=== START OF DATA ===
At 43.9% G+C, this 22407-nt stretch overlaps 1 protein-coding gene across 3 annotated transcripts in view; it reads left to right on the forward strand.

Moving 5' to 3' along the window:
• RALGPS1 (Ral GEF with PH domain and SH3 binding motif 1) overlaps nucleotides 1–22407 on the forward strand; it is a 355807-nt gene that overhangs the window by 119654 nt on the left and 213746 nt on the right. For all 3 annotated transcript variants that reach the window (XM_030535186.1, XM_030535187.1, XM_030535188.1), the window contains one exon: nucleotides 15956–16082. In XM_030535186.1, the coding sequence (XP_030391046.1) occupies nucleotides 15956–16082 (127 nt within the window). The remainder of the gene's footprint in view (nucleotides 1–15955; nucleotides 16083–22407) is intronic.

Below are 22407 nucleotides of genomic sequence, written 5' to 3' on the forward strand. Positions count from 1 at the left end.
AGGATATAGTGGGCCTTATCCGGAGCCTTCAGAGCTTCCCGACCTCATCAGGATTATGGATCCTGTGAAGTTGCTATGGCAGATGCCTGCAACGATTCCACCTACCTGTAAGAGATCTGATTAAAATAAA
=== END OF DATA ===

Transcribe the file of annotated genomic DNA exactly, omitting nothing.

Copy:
At 43.9% G+C, this 22407-nt stretch overlaps 1 protein-coding gene across 3 annotated transcripts in view; it reads left to right on the forward strand.

Moving 5' to 3' along the window:
• RALGPS1 (Ral GEF with PH domain and SH3 binding motif 1) overlaps nucleotides 1–22407 on the forward strand; it is a 355807-nt gene that overhangs the window by 119654 nt on the left and 213746 nt on the right. For all 3 annotated transcript variants that reach the window (XM_030535186.1, XM_030535187.1, XM_030535188.1), the window contains one exon: nucleotides 15956–16082. In XM_030535186.1, the coding sequence (XP_030391046.1) occupies nucleotides 15956–16082 (127 nt within the window). The remainder of the gene's footprint in view (nucleotides 1–15955; nucleotides 16083–22407) is intronic.

Below are 22407 nucleotides of genomic sequence, written 5' to 3' on the forward strand. Positions count from 1 at the left end.
AGGATATAGTGGGCCTTATCCGGAGCCTTCAGAGCTTCCCGACCTCATCAGGATTATGGATCCTGTGAAGTTGCTATGGCAGATGCCTGCAACGATTCCACCTACCTGTAAGAGATCTGATTAAAATAAA